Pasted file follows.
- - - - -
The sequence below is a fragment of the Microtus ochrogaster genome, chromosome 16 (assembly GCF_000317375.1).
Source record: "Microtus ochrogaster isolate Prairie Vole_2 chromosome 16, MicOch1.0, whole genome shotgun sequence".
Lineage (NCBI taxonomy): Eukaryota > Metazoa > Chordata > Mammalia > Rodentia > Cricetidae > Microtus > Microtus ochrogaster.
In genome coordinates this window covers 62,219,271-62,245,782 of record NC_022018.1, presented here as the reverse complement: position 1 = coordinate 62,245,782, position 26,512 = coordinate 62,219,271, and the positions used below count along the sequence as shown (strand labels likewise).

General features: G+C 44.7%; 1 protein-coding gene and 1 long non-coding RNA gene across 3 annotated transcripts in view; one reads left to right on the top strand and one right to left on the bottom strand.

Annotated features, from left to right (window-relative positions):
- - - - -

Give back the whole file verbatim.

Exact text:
The sequence below is a fragment of the Microtus ochrogaster genome, chromosome 16 (assembly GCF_000317375.1).
Source record: "Microtus ochrogaster isolate Prairie Vole_2 chromosome 16, MicOch1.0, whole genome shotgun sequence".
Lineage (NCBI taxonomy): Eukaryota > Metazoa > Chordata > Mammalia > Rodentia > Cricetidae > Microtus > Microtus ochrogaster.
In genome coordinates this window covers 62,219,271-62,245,782 of record NC_022018.1, presented here as the reverse complement: position 1 = coordinate 62,245,782, position 26,512 = coordinate 62,219,271, and the positions used below count along the sequence as shown (strand labels likewise).

General features: G+C 44.7%; 1 protein-coding gene and 1 long non-coding RNA gene across 3 annotated transcripts in view; one reads left to right on the top strand and one right to left on the bottom strand.

Annotated features, from left to right (window-relative positions):